Decatur County audit report ending June 2013 shows successful budgeting according to Georgia Certified Public AccountantPublished 8:15pm Friday, February 28, 2014
Certified Public Accountant Ben Lee briefed the Decatur County Board of Commissioners Tuesday on the findings of the county’s audit report for the fiscal year ending June 30, 2013.
Lee announced that Decatur County was eligible for the Single Audit Act of 1996.
“This is an expanded scope of your compliance with the federal laws and regulations governing your major programs,” Lee said.
The act allows the federal government to provide an extensive array of federal assistance to recipients reaching over $400 million annually. The assistance comes in the form of grants to potentially help Decatur County within the areas of education, health, public safety and public works.
Lee said the primary federal program that made Decatur County eligible for the single audit was the FEMA buyout program.
“You have a little over $2 million for the expenditures here in the fiscal year of that program, which you’ve exceeded to $500,000 expenditure threshold for a single audit,” Lee said to the board.
There weren’t any areas of non-compliance with federal laws and regulations, nor problems with Decatur County’s internal controls over those federal laws and regulations, according to Lee.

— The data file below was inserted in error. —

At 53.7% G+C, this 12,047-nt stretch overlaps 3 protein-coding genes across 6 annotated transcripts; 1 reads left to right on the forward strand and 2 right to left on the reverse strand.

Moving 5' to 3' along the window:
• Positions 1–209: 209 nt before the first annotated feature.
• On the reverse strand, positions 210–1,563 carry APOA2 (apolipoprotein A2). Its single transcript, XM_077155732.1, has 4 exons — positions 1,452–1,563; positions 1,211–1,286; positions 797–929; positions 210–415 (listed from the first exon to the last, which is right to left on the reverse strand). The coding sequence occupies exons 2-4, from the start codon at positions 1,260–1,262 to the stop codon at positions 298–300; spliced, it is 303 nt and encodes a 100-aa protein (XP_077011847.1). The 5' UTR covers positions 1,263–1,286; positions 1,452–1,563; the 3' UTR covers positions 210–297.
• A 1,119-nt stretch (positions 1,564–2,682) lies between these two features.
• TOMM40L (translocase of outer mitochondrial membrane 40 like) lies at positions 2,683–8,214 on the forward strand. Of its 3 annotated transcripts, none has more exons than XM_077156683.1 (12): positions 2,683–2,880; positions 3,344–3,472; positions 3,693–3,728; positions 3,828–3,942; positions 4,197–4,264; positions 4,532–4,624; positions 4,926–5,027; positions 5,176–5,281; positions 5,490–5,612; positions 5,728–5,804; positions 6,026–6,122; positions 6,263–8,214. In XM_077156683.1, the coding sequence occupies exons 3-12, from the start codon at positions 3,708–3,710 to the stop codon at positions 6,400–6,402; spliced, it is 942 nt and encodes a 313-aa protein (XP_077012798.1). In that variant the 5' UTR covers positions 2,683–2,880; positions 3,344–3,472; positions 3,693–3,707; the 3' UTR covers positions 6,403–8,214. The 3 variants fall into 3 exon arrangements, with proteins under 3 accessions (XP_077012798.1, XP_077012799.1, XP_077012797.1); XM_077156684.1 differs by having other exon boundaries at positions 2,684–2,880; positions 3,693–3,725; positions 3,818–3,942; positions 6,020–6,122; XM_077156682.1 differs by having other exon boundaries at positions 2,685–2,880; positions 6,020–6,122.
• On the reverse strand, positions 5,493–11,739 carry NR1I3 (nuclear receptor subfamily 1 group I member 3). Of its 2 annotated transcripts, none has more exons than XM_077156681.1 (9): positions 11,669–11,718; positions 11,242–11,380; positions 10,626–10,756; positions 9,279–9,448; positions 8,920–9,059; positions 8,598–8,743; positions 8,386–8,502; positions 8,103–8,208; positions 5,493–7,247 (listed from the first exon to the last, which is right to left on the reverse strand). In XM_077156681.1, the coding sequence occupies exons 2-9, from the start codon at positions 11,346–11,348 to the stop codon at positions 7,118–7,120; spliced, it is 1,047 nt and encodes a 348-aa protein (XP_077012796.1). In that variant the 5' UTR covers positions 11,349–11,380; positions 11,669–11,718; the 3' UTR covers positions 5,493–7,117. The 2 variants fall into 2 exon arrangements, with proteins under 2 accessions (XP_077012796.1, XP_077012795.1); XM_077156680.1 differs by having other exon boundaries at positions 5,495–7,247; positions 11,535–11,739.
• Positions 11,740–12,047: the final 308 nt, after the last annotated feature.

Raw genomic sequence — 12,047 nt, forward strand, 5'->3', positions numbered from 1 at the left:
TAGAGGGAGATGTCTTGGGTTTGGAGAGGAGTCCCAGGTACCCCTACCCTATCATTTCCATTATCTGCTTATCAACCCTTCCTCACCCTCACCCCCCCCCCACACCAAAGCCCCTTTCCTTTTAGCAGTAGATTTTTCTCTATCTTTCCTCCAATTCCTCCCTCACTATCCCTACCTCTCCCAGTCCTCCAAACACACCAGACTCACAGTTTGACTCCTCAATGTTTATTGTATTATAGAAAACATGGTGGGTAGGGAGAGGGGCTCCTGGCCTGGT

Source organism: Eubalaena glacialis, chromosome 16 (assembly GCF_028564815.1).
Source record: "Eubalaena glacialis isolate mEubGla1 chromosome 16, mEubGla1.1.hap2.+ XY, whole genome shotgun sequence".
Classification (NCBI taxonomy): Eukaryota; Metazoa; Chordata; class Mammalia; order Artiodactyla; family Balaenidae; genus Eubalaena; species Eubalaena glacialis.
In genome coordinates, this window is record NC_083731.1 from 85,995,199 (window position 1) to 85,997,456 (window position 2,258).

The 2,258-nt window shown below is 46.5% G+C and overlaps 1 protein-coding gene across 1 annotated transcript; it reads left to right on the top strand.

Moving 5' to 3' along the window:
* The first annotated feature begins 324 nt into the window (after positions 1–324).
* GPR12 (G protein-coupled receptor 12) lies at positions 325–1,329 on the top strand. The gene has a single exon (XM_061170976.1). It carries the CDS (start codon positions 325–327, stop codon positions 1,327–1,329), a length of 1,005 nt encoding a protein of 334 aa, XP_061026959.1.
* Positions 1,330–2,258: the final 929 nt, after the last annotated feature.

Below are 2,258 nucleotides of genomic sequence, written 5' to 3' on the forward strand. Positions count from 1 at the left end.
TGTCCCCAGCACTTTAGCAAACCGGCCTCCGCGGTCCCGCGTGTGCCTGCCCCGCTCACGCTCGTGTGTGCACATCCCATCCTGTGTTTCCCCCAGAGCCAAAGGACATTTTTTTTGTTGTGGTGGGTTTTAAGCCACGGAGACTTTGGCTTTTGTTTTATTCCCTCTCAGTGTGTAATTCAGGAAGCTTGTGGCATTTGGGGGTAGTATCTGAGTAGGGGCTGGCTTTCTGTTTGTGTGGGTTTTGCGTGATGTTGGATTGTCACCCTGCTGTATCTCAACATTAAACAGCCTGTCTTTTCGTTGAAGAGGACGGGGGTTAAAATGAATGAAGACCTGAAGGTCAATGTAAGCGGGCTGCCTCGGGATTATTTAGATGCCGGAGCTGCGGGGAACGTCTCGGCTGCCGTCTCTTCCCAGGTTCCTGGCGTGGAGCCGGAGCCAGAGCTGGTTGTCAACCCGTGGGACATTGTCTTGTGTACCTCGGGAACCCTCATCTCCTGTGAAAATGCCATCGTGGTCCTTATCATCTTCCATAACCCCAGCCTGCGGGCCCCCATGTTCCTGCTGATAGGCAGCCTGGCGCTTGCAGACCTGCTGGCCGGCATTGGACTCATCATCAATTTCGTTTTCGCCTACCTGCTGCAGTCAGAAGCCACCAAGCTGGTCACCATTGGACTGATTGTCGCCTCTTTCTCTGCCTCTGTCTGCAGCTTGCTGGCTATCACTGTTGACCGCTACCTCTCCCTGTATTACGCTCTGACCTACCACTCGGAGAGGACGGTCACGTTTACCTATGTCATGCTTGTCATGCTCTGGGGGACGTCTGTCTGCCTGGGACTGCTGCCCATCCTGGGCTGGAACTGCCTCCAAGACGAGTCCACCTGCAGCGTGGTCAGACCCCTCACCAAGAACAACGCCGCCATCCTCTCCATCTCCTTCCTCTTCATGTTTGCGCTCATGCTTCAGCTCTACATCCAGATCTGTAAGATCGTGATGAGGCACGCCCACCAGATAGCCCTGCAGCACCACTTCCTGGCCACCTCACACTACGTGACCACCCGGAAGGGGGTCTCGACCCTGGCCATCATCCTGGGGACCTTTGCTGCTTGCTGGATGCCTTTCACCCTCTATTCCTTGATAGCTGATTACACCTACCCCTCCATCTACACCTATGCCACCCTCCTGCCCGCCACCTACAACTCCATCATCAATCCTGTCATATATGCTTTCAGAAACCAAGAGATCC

“All those reports are clean reports,” Lee said.
Lee reported the total capital assets of Decatur County for the fiscal year ending June 30, 2013 were more than $51.4 billion.
Lee also reviewed Decatur County’s budget, noting the Board of Commissioners’ success for budgeting for the fiscal year ending June 30, 2013.
“Your actual revenues were $179,196 less than what you had anticipated in your book,” Lee said. “However the actual expenditures were $216,513 less than you appropriated.”
Lee closed by suggesting that Decatur County review and revive their cash management policies to compliment the current software the county uses.
“We’re looking forward to updating the software when we are through with tax season,” Decatur County Administrator Gary Breedlove said.